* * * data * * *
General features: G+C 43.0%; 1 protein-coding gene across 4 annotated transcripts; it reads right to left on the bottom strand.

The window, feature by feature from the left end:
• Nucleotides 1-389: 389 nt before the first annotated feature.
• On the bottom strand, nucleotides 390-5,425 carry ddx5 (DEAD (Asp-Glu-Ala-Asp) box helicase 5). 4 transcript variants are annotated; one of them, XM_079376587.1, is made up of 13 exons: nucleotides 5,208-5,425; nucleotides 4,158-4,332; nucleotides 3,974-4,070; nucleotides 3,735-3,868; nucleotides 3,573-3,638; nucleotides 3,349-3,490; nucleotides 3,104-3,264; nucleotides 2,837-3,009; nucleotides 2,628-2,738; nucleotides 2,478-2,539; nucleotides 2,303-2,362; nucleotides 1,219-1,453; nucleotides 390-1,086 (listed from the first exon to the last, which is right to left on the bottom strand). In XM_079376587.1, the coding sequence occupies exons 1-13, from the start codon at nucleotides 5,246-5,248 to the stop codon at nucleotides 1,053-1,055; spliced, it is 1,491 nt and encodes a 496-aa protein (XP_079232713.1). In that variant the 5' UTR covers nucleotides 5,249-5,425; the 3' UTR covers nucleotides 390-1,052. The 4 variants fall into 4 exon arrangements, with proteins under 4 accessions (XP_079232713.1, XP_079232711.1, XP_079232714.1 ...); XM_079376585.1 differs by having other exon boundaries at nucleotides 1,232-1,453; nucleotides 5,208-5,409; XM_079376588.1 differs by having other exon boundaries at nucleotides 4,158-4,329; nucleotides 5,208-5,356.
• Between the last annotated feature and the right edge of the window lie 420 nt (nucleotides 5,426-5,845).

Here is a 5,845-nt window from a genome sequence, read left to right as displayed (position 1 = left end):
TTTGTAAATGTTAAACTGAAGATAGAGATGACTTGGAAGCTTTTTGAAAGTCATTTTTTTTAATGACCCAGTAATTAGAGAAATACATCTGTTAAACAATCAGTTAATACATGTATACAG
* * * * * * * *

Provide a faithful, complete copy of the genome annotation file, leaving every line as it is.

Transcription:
General features: G+C 43.0%; 1 protein-coding gene across 4 annotated transcripts; it reads right to left on the bottom strand.

The window, feature by feature from the left end:
• Nucleotides 1-389: 389 nt before the first annotated feature.
• On the bottom strand, nucleotides 390-5,425 carry ddx5 (DEAD (Asp-Glu-Ala-Asp) box helicase 5). 4 transcript variants are annotated; one of them, XM_079376587.1, is made up of 13 exons: nucleotides 5,208-5,425; nucleotides 4,158-4,332; nucleotides 3,974-4,070; nucleotides 3,735-3,868; nucleotides 3,573-3,638; nucleotides 3,349-3,490; nucleotides 3,104-3,264; nucleotides 2,837-3,009; nucleotides 2,628-2,738; nucleotides 2,478-2,539; nucleotides 2,303-2,362; nucleotides 1,219-1,453; nucleotides 390-1,086 (listed from the first exon to the last, which is right to left on the bottom strand). In XM_079376587.1, the coding sequence occupies exons 1-13, from the start codon at nucleotides 5,246-5,248 to the stop codon at nucleotides 1,053-1,055; spliced, it is 1,491 nt and encodes a 496-aa protein (XP_079232713.1). In that variant the 5' UTR covers nucleotides 5,249-5,425; the 3' UTR covers nucleotides 390-1,052. The 4 variants fall into 4 exon arrangements, with proteins under 4 accessions (XP_079232713.1, XP_079232711.1, XP_079232714.1 ...); XM_079376585.1 differs by having other exon boundaries at nucleotides 1,232-1,453; nucleotides 5,208-5,409; XM_079376588.1 differs by having other exon boundaries at nucleotides 4,158-4,329; nucleotides 5,208-5,356.
• Between the last annotated feature and the right edge of the window lie 420 nt (nucleotides 5,426-5,845).

Here is a 5,845-nt window from a genome sequence, read left to right as displayed (position 1 = left end):
TTTGTAAATGTTAAACTGAAGATAGAGATGACTTGGAAGCTTTTTGAAAGTCATTTTTTTTAATGACCCAGTAATTAGAGAAATACATCTGTTAAACAATCAGTTAATACATGTATACAG